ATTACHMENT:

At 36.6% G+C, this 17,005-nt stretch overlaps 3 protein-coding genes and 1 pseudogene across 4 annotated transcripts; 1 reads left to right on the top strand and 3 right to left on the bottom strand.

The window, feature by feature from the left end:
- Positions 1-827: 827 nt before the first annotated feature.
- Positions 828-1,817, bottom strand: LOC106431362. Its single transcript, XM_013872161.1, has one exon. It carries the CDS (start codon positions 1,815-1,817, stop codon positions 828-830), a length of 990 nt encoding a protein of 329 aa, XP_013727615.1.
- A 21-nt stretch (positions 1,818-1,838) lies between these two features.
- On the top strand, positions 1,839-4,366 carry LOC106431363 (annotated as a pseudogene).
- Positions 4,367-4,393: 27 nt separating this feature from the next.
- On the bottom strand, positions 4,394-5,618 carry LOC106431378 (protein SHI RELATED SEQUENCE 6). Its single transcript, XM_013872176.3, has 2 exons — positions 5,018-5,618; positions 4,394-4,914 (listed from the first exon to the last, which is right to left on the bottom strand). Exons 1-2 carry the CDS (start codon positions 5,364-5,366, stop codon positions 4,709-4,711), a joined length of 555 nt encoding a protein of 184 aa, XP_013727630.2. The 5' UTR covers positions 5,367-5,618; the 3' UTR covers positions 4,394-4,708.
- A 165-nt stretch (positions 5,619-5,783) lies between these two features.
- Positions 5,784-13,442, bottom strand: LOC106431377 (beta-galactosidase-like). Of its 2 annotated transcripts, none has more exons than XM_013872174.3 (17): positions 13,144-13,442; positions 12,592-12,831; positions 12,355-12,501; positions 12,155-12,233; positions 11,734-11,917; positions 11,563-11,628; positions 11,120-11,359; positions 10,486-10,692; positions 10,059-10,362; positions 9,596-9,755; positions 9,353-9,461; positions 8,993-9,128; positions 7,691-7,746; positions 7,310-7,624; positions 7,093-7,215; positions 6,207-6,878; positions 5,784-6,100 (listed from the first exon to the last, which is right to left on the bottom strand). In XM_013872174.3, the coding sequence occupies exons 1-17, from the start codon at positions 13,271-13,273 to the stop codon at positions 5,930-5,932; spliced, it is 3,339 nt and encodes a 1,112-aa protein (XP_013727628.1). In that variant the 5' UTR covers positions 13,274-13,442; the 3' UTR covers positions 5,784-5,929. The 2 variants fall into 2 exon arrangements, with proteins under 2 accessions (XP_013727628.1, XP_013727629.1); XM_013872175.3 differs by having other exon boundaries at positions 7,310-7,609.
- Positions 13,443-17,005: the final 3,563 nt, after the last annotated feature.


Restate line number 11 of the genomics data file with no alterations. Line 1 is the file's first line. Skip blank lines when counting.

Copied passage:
- Positions 13,443-17,005: the final 3,563 nt, after the last annotated feature.